- Associated Press - Sunday, August 31, 2014

PARK CITY, Ky. (AP) - Larry Davenport was 15 when he learned how to square dance in 1972.

“I had an older sister who was married and she and her husband talked my mother into doing it. My mother made myself and my two younger brothers go take lessons when she did,” he said. “It was a family affair.”

Davenport, of Munfordville, objected to the idea at first, but then it kind of grew on him. “I danced for several years back then and then got away from it,” he said.

When he met the girl, Felicia, who would later become his wife in 1990, he began dancing again. “Neither one of us smoke or drink, so going to the bar and places like that . we really didn’t enjoy it,” he said. “Square dancing is a clean, family environment.”

Davenport and his wife have been dancing ever since. He has been calling square dances for 22 years.

When he’s not teaching square dancing or calling a square dance, he works as a rural route mail carrier in Hardyville.

He began calling when his wife graduated from her square dance class.

“The students who were graduating wanted to play a practical joke on the caller, so they dressed him as a woman to dance the woman’s part,” he said. “They knew that I sang, so they talked me into memorizing the singing call and getting up there so they could make him dance. The bug bit me then and I’ve been trying it every since.”

There are two types of square dancing - Appalachian and modern western. Davenport teaches and calls the modern western-style of square dancing.

“The Appalachian style is pretty much, if you know how to line dance, you learn a series of steps. You will dance those steps over and over in a song,” he said.

Modern western square dancing is a style that consists of 66 mainstream dance steps.

“You learn those (steps) and the caller can put them together any way he wants to,” Davenport said. “The advantage of learning western square dance is, once you’ve learned it, you can go dance anywhere because it’s standardized. It is called the same way. It is taught the same way. It is the same steps for each call. That is worldwide. It doesn’t matter where you go in the world, it is taught and called in English. So, you can dance anywhere.”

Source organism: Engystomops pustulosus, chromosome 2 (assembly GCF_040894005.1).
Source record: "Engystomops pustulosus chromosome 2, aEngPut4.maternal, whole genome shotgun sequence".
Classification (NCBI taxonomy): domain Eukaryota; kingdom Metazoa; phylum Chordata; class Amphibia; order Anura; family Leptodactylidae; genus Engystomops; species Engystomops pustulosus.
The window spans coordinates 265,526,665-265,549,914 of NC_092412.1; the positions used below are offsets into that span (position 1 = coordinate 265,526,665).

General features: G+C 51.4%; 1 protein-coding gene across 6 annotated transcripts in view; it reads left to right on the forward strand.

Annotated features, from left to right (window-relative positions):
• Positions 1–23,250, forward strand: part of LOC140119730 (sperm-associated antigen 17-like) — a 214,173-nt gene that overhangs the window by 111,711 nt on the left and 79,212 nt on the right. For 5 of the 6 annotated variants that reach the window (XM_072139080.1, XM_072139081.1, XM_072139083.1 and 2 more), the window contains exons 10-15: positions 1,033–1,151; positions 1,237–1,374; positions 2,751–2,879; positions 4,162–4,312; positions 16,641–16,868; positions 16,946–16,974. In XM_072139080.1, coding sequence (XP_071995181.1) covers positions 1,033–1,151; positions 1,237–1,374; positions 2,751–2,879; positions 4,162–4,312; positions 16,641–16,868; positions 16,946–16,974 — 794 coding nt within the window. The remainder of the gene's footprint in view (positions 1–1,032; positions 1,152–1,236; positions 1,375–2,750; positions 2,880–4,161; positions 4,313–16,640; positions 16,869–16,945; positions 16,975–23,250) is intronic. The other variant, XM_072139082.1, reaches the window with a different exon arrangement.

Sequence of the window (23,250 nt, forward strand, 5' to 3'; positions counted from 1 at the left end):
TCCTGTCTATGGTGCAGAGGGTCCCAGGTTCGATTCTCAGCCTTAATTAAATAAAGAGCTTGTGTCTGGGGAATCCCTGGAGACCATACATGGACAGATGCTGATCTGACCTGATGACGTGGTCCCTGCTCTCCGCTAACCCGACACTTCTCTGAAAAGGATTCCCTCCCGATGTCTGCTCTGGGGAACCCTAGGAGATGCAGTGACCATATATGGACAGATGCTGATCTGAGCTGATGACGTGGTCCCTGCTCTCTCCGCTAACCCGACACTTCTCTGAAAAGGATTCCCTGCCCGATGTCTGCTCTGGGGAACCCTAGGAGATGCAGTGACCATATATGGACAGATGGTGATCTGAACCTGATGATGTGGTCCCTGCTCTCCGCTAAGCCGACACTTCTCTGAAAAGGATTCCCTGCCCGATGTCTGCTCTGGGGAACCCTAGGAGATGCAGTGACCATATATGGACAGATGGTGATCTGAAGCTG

Davenport attends square dance festivals. There are two square dance associations that host festivals - the Kentucky Square Dance Association and the Kentucky Federation of Square Dancers.

There is also a national square dance association, which hosts festivals in various states and countries.

Davenport attended a national square dance festival in San Antonio a few years ago.

“I got a chance to call down there,” he said.

The gentleman who preceded him in calling a square dance was from Japan and spoke no English. The man who called a square dance after Davenport was from Germany and also didn’t speak English, yet both men could call square dances in English because modern western square dance is taught the same worldwide.

The two types of music Davenport likes to call square dances to are gospel and country. He also enjoys calling a patter, which is done to fiddle music and is where the caller gets to make up the calls as he goes.

A lot of square dance callers have the music they like to call to recorded in MP3 format, but Davenport says he is “old school” and prefers to play 45 rpm records when calling square dances.

“They still make 45s believe it or not,” he said. Square dance calling can be a difficult thing to do. “I guess if you’ve got an analytical mind or a mathematical mind, it’s not as hard,” he said. “If you struggled with those types of subjects when you were in school, you will struggle in calling a square dance.”

Each call has a specific starting and ending location. When Davenport is calling a square dance he has to remember who is dancing with who, so that when he finishes, the dancers end up where they started.

The one thing Davenport likes best about square dancing is all the friends he makes.

“We’re one big happy family pretty much,” he said.

Davenport teaches square dance lessons at the Park City Lions Club every Tuesday night and on the fourth Saturday of the month he calls dances at the lions club.


Information from: Glasgow Daily Times, https://www.glasgowdailytimes.com



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